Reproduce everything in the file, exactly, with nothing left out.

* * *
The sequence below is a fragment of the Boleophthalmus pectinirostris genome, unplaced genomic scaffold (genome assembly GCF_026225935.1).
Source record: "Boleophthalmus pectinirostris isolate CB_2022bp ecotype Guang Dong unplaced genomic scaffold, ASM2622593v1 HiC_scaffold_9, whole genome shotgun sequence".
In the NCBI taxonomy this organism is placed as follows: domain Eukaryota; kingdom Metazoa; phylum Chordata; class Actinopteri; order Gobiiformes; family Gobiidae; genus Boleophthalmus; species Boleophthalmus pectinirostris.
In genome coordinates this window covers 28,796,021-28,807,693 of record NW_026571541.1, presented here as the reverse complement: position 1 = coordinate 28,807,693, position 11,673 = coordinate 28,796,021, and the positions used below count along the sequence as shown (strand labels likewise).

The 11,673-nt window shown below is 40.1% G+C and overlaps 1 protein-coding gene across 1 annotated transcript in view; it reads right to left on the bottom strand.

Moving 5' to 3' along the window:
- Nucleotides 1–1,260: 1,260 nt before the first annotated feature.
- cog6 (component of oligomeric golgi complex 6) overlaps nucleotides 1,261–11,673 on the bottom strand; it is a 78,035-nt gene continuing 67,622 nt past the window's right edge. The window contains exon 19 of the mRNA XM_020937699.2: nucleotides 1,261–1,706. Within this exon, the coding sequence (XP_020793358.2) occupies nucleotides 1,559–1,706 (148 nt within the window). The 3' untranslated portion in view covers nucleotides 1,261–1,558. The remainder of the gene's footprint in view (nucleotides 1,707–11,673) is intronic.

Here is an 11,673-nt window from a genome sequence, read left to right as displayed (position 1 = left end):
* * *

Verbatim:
The sequence below is a fragment of the Boleophthalmus pectinirostris genome, unplaced genomic scaffold (genome assembly GCF_026225935.1).
Source record: "Boleophthalmus pectinirostris isolate CB_2022bp ecotype Guang Dong unplaced genomic scaffold, ASM2622593v1 HiC_scaffold_9, whole genome shotgun sequence".
In the NCBI taxonomy this organism is placed as follows: domain Eukaryota; kingdom Metazoa; phylum Chordata; class Actinopteri; order Gobiiformes; family Gobiidae; genus Boleophthalmus; species Boleophthalmus pectinirostris.
In genome coordinates this window covers 28,796,021-28,807,693 of record NW_026571541.1, presented here as the reverse complement: position 1 = coordinate 28,807,693, position 11,673 = coordinate 28,796,021, and the positions used below count along the sequence as shown (strand labels likewise).

The 11,673-nt window shown below is 40.1% G+C and overlaps 1 protein-coding gene across 1 annotated transcript in view; it reads right to left on the bottom strand.

Moving 5' to 3' along the window:
- Nucleotides 1–1,260: 1,260 nt before the first annotated feature.
- cog6 (component of oligomeric golgi complex 6) overlaps nucleotides 1,261–11,673 on the bottom strand; it is a 78,035-nt gene continuing 67,622 nt past the window's right edge. The window contains exon 19 of the mRNA XM_020937699.2: nucleotides 1,261–1,706. Within this exon, the coding sequence (XP_020793358.2) occupies nucleotides 1,559–1,706 (148 nt within the window). The 3' untranslated portion in view covers nucleotides 1,261–1,558. The remainder of the gene's footprint in view (nucleotides 1,707–11,673) is intronic.

Here is an 11,673-nt window from a genome sequence, read left to right as displayed (position 1 = left end):